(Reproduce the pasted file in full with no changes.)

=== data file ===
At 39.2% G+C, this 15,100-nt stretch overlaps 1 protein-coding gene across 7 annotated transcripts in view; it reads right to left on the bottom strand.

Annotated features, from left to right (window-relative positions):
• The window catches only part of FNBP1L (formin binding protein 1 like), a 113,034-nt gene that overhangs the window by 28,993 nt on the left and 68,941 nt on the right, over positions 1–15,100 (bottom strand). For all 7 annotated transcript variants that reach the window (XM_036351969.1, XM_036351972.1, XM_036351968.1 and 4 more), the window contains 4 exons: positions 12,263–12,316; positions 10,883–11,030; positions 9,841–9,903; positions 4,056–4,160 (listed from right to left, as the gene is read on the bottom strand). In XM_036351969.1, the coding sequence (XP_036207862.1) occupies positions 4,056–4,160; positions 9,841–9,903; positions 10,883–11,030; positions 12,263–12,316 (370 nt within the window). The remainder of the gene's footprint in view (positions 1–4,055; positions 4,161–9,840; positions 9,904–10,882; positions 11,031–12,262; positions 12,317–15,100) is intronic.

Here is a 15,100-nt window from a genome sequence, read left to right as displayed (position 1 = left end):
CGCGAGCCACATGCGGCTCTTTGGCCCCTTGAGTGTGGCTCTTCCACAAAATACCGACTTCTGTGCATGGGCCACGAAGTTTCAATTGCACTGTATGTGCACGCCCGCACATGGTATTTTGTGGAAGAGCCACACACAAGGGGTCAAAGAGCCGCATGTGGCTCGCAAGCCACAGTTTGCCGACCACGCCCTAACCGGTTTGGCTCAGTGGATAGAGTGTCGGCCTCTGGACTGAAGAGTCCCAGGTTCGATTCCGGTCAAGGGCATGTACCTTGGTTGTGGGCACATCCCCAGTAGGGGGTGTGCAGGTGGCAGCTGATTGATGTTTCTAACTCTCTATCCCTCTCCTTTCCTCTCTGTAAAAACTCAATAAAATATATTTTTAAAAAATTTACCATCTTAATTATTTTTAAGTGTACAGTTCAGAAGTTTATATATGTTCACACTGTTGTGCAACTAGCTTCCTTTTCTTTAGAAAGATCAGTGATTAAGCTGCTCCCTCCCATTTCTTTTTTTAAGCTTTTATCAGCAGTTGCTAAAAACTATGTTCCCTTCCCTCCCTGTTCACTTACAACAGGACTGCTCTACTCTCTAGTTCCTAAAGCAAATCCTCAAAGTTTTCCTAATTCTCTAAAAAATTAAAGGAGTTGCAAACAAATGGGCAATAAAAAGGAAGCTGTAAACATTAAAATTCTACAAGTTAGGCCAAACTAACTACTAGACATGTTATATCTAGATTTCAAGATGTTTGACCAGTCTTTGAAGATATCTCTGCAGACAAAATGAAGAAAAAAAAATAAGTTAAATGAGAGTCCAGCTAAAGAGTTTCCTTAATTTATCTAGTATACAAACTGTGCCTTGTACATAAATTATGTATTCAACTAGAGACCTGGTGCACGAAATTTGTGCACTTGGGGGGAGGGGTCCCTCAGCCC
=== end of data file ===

At 39.2% G+C, this 15,100-nt stretch overlaps 1 protein-coding gene across 7 annotated transcripts in view; it reads right to left on the bottom strand.

Annotated features, from left to right (window-relative positions):
• The window catches only part of FNBP1L (formin binding protein 1 like), a 113,034-nt gene that overhangs the window by 28,993 nt on the left and 68,941 nt on the right, over positions 1–15,100 (bottom strand). For all 7 annotated transcript variants that reach the window (XM_036351969.1, XM_036351972.1, XM_036351968.1 and 4 more), the window contains 4 exons: positions 12,263–12,316; positions 10,883–11,030; positions 9,841–9,903; positions 4,056–4,160 (listed from right to left, as the gene is read on the bottom strand). In XM_036351969.1, the coding sequence (XP_036207862.1) occupies positions 4,056–4,160; positions 9,841–9,903; positions 10,883–11,030; positions 12,263–12,316 (370 nt within the window). The remainder of the gene's footprint in view (positions 1–4,055; positions 4,161–9,840; positions 9,904–10,882; positions 11,031–12,262; positions 12,317–15,100) is intronic.

Here is a 15,100-nt window from a genome sequence, read left to right as displayed (position 1 = left end):
CGCGAGCCACATGCGGCTCTTTGGCCCCTTGAGTGTGGCTCTTCCACAAAATACCGACTTCTGTGCATGGGCCACGAAGTTTCAATTGCACTGTATGTGCACGCCCGCACATGGTATTTTGTGGAAGAGCCACACACAAGGGGTCAAAGAGCCGCATGTGGCTCGCAAGCCACAGTTTGCCGACCACGCCCTAACCGGTTTGGCTCAGTGGATAGAGTGTCGGCCTCTGGACTGAAGAGTCCCAGGTTCGATTCCGGTCAAGGGCATGTACCTTGGTTGTGGGCACATCCCCAGTAGGGGGTGTGCAGGTGGCAGCTGATTGATGTTTCTAACTCTCTATCCCTCTCCTTTCCTCTCTGTAAAAACTCAATAAAATATATTTTTAAAAAATTTACCATCTTAATTATTTTTAAGTGTACAGTTCAGAAGTTTATATATGTTCACACTGTTGTGCAACTAGCTTCCTTTTCTTTAGAAAGATCAGTGATTAAGCTGCTCCCTCCCATTTCTTTTTTTAAGCTTTTATCAGCAGTTGCTAAAAACTATGTTCCCTTCCCTCCCTGTTCACTTACAACAGGACTGCTCTACTCTCTAGTTCCTAAAGCAAATCCTCAAAGTTTTCCTAATTCTCTAAAAAATTAAAGGAGTTGCAAACAAATGGGCAATAAAAAGGAAGCTGTAAACATTAAAATTCTACAAGTTAGGCCAAACTAACTACTAGACATGTTATATCTAGATTTCAAGATGTTTGACCAGTCTTTGAAGATATCTCTGCAGACAAAATGAAGAAAAAAAAATAAGTTAAATGAGAGTCCAGCTAAAGAGTTTCCTTAATTTATCTAGTATACAAACTGTGCCTTGTACATAAATTATGTATTCAACTAGAGACCTGGTGCACGAAATTTGTGCACTTGGGGGGAGGGGTCCCTCAGCCC